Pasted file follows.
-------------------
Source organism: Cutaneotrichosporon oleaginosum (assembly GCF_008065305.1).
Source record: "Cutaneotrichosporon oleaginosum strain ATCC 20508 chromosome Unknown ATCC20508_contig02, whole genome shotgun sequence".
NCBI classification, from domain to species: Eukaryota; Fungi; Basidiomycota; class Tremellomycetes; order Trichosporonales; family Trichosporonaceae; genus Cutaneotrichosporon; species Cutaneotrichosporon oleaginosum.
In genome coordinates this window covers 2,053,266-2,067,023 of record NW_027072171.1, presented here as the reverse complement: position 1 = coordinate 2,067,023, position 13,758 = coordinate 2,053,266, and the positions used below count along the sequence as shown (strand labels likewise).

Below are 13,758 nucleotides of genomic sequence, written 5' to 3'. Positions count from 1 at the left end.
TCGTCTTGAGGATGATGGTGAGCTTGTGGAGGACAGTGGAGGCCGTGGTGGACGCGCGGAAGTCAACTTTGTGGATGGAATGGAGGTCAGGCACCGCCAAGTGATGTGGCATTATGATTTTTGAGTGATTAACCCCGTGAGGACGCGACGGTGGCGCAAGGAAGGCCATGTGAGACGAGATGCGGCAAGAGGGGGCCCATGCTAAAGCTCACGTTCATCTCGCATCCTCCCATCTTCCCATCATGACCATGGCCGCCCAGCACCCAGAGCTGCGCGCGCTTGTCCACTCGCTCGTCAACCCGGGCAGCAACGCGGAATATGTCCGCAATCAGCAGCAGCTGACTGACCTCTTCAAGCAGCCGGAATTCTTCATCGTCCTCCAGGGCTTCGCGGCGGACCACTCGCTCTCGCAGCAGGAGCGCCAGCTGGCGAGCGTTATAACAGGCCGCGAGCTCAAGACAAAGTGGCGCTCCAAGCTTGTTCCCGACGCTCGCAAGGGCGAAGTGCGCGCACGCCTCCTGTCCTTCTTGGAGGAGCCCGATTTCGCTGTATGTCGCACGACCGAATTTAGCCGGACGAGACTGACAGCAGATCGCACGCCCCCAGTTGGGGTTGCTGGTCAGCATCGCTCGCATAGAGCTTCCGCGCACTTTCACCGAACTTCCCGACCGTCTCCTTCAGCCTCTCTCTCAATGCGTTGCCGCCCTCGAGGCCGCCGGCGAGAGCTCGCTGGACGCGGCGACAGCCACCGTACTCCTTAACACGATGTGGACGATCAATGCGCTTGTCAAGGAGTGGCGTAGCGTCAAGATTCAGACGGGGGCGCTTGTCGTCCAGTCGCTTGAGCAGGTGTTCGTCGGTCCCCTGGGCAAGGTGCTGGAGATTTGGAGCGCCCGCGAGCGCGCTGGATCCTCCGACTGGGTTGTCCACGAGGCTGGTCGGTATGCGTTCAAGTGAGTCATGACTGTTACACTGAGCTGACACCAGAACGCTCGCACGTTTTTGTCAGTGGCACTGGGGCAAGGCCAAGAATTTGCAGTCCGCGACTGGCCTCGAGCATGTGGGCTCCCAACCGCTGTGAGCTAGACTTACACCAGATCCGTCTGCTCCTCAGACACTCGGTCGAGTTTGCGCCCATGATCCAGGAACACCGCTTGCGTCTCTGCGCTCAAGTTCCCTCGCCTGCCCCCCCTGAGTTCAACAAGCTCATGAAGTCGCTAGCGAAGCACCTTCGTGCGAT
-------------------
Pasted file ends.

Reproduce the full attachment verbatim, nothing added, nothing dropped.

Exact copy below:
Source organism: Cutaneotrichosporon oleaginosum (assembly GCF_008065305.1).
Source record: "Cutaneotrichosporon oleaginosum strain ATCC 20508 chromosome Unknown ATCC20508_contig02, whole genome shotgun sequence".
NCBI classification, from domain to species: Eukaryota; Fungi; Basidiomycota; class Tremellomycetes; order Trichosporonales; family Trichosporonaceae; genus Cutaneotrichosporon; species Cutaneotrichosporon oleaginosum.
In genome coordinates this window covers 2,053,266-2,067,023 of record NW_027072171.1, presented here as the reverse complement: position 1 = coordinate 2,067,023, position 13,758 = coordinate 2,053,266, and the positions used below count along the sequence as shown (strand labels likewise).

Below are 13,758 nucleotides of genomic sequence, written 5' to 3'. Positions count from 1 at the left end.
TCGTCTTGAGGATGATGGTGAGCTTGTGGAGGACAGTGGAGGCCGTGGTGGACGCGCGGAAGTCAACTTTGTGGATGGAATGGAGGTCAGGCACCGCCAAGTGATGTGGCATTATGATTTTTGAGTGATTAACCCCGTGAGGACGCGACGGTGGCGCAAGGAAGGCCATGTGAGACGAGATGCGGCAAGAGGGGGCCCATGCTAAAGCTCACGTTCATCTCGCATCCTCCCATCTTCCCATCATGACCATGGCCGCCCAGCACCCAGAGCTGCGCGCGCTTGTCCACTCGCTCGTCAACCCGGGCAGCAACGCGGAATATGTCCGCAATCAGCAGCAGCTGACTGACCTCTTCAAGCAGCCGGAATTCTTCATCGTCCTCCAGGGCTTCGCGGCGGACCACTCGCTCTCGCAGCAGGAGCGCCAGCTGGCGAGCGTTATAACAGGCCGCGAGCTCAAGACAAAGTGGCGCTCCAAGCTTGTTCCCGACGCTCGCAAGGGCGAAGTGCGCGCACGCCTCCTGTCCTTCTTGGAGGAGCCCGATTTCGCTGTATGTCGCACGACCGAATTTAGCCGGACGAGACTGACAGCAGATCGCACGCCCCCAGTTGGGGTTGCTGGTCAGCATCGCTCGCATAGAGCTTCCGCGCACTTTCACCGAACTTCCCGACCGTCTCCTTCAGCCTCTCTCTCAATGCGTTGCCGCCCTCGAGGCCGCCGGCGAGAGCTCGCTGGACGCGGCGACAGCCACCGTACTCCTTAACACGATGTGGACGATCAATGCGCTTGTCAAGGAGTGGCGTAGCGTCAAGATTCAGACGGGGGCGCTTGTCGTCCAGTCGCTTGAGCAGGTGTTCGTCGGTCCCCTGGGCAAGGTGCTGGAGATTTGGAGCGCCCGCGAGCGCGCTGGATCCTCCGACTGGGTTGTCCACGAGGCTGGTCGGTATGCGTTCAAGTGAGTCATGACTGTTACACTGAGCTGACACCAGAACGCTCGCACGTTTTTGTCAGTGGCACTGGGGCAAGGCCAAGAATTTGCAGTCCGCGACTGGCCTCGAGCATGTGGGCTCCCAACCGCTGTGAGCTAGACTTACACCAGATCCGTCTGCTCCTCAGACACTCGGTCGAGTTTGCGCCCATGATCCAGGAACACCGCTTGCGTCTCTGCGCTCAAGTTCCCTCGCCTGCCCCCCCTGAGTTCAACAAGCTCATGAAGTCGCTAGCGAAGCACCTTCGTGCGAT